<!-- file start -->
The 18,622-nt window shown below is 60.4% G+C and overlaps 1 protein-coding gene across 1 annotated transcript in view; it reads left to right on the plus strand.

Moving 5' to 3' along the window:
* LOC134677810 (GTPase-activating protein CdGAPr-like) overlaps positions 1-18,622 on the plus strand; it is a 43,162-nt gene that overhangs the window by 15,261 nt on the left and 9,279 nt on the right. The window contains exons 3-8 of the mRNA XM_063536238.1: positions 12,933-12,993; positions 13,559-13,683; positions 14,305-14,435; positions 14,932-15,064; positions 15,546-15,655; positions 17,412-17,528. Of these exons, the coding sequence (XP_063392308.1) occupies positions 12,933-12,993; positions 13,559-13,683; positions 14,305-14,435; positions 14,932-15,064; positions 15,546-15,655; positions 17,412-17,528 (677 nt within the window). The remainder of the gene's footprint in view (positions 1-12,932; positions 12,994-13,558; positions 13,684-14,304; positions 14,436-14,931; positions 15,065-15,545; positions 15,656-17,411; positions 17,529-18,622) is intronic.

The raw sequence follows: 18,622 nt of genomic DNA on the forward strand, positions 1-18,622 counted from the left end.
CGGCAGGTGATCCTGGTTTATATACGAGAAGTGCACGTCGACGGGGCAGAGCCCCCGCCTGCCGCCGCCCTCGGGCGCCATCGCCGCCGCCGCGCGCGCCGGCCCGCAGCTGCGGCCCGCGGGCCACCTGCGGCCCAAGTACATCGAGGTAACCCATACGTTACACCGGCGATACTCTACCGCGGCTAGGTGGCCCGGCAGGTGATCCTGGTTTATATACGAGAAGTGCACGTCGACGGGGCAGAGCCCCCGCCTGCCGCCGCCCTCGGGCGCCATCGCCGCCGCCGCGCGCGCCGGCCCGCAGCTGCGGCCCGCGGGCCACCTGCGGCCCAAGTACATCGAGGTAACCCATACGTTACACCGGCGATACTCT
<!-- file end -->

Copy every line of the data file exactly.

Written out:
The 18,622-nt window shown below is 60.4% G+C and overlaps 1 protein-coding gene across 1 annotated transcript in view; it reads left to right on the plus strand.

Moving 5' to 3' along the window:
* LOC134677810 (GTPase-activating protein CdGAPr-like) overlaps positions 1-18,622 on the plus strand; it is a 43,162-nt gene that overhangs the window by 15,261 nt on the left and 9,279 nt on the right. The window contains exons 3-8 of the mRNA XM_063536238.1: positions 12,933-12,993; positions 13,559-13,683; positions 14,305-14,435; positions 14,932-15,064; positions 15,546-15,655; positions 17,412-17,528. Of these exons, the coding sequence (XP_063392308.1) occupies positions 12,933-12,993; positions 13,559-13,683; positions 14,305-14,435; positions 14,932-15,064; positions 15,546-15,655; positions 17,412-17,528 (677 nt within the window). The remainder of the gene's footprint in view (positions 1-12,932; positions 12,994-13,558; positions 13,684-14,304; positions 14,436-14,931; positions 15,065-15,545; positions 15,656-17,411; positions 17,529-18,622) is intronic.

The raw sequence follows: 18,622 nt of genomic DNA on the forward strand, positions 1-18,622 counted from the left end.
CGGCAGGTGATCCTGGTTTATATACGAGAAGTGCACGTCGACGGGGCAGAGCCCCCGCCTGCCGCCGCCCTCGGGCGCCATCGCCGCCGCCGCGCGCGCCGGCCCGCAGCTGCGGCCCGCGGGCCACCTGCGGCCCAAGTACATCGAGGTAACCCATACGTTACACCGGCGATACTCTACCGCGGCTAGGTGGCCCGGCAGGTGATCCTGGTTTATATACGAGAAGTGCACGTCGACGGGGCAGAGCCCCCGCCTGCCGCCGCCCTCGGGCGCCATCGCCGCCGCCGCGCGCGCCGGCCCGCAGCTGCGGCCCGCGGGCCACCTGCGGCCCAAGTACATCGAGGTAACCCATACGTTACACCGGCGATACTCT